A restaurant opening, we have been looking forward to for a while, Gordon Ramsay’s Lucky Cat has successfully managed to create great expectations from both a design and a culinary point of view.
Upon arrival, a bright red neon sign welcomes you to the restaurant, followed by an entire wall with dozens of metallic maneki-neko,(lucky cats) on display. As your eyes adapt to the dim-lighting, beautiful interior details begin to catch our attention.
There is no corner of the space that has not been carefully considered, making your eyes wander around; noting the combination of eccentric marble table tops with their rich velvets, beautifully balanced by the bronze bamboo cladding and eye-catching low-level lighting.
The ceiling combines sections of Asian inspired patterns with tinted mirrors that beautifully reflect the light of the series of frosted glass sphere pendants.
The seats are very comfortable, the tables feel great to the touch and while you might feel a little distant from your party, the length is needed as the dishes start to arrive. Our very knowledgeable waiter gives us a brief explanation of the restaurant, the interior design and the food menu. So far, it has already been quite a sensorial journey, and then the food arrives…
The presentation of the dishes is as expected; however, the choice of crockery exceeded any expectation with its delightful glazing and array of textures. We were certain the food was going to be great, and we were not disappointed!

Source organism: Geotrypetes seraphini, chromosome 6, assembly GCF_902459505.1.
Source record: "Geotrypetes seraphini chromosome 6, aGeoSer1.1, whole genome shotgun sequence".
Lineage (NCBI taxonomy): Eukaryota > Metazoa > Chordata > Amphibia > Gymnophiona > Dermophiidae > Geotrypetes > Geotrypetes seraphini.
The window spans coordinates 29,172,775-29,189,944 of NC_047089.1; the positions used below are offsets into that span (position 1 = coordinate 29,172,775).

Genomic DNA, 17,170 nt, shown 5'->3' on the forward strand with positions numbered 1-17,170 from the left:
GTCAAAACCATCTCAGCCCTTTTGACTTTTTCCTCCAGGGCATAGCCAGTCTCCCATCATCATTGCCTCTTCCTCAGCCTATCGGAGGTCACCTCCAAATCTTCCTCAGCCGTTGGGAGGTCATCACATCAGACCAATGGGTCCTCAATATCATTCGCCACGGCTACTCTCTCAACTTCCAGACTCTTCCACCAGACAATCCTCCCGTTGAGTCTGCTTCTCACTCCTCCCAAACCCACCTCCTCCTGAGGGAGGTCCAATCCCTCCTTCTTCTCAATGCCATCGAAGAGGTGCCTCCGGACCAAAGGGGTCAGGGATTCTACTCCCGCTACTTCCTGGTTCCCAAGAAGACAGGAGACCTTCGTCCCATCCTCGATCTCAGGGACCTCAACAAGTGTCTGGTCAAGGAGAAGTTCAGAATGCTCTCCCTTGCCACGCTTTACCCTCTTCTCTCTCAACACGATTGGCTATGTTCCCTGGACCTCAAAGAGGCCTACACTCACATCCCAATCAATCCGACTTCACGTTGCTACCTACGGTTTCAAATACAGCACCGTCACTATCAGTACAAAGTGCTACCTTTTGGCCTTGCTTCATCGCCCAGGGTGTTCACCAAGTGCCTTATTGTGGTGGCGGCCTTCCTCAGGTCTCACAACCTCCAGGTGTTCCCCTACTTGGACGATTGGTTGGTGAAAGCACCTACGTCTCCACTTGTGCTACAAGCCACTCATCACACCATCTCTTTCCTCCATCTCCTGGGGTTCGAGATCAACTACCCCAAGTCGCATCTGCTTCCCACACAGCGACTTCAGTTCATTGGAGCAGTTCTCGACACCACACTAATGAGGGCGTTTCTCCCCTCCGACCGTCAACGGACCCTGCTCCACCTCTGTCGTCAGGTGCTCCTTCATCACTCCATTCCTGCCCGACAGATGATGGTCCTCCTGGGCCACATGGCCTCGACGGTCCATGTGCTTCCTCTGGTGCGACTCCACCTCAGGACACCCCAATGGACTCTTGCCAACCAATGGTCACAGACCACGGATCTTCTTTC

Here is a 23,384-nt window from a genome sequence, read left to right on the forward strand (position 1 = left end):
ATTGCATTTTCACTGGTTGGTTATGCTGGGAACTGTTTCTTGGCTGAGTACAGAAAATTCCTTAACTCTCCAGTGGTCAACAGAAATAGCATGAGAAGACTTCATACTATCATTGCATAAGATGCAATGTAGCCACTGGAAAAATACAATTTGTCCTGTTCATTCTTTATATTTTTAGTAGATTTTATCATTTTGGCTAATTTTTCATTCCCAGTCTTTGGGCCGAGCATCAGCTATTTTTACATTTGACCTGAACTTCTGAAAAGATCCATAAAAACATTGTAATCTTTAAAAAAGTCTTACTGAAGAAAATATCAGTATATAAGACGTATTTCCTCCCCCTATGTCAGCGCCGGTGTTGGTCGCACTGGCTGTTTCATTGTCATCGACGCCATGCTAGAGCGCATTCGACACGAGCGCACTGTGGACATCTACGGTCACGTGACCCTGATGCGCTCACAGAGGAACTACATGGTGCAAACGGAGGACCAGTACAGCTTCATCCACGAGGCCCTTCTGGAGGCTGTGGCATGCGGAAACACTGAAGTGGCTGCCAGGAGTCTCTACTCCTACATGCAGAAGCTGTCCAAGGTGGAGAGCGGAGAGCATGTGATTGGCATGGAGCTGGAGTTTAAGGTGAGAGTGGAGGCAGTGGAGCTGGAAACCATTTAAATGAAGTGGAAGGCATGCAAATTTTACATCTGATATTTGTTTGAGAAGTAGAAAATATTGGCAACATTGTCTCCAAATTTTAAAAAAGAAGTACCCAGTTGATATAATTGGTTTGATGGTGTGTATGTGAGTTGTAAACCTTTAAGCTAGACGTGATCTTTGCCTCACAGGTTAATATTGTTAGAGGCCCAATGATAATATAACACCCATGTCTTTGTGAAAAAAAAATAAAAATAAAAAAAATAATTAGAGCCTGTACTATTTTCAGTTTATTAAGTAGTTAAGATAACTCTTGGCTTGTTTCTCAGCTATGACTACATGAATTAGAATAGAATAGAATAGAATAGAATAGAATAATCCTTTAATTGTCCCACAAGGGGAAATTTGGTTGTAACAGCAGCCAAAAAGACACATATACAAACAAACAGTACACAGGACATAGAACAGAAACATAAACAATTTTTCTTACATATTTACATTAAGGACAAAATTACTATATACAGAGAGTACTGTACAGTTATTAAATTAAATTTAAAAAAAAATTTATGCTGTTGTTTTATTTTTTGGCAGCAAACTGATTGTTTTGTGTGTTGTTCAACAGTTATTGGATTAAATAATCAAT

As advised, we selected 6-7 dishes to share between 2 people; a combination of rice, vegetables and meat dishes. Everything was exquisite. The gyozas had the perfect crispiness, the maitake & black truffle aroma was to die for, the shiitake & pork kamameshi had the perfect texture and the pork belly skewers…. mouth-watering.
The dishes arrived with no delay; however, the service was perhaps a bit too attentive, leaving little space and time for us to process just how amazing the food was. As to the dim-lighting, which works excellently to create a seductive atmosphere, it slightly hinders our ability to appreciate the beautiful presentation of the food.
Before we leave, the waiter offers to give us a tour of the kitchen and the chef’s table (where they grow their own wasabi!) The open kitchen at the back-of-the-space feels energetic, and we can’t avoid imagining that we are in the busy streets of Tokyo deciding what street food stall we will try next.
Beautiful and playful details complement each other at the chef’s table, with assumingly custom-made tiles, with a clear Chinese ceramic inspiration portraying imagery of lucky cats. Here we find more contemporary stone in the table tops and timber panelling with Asian proportions.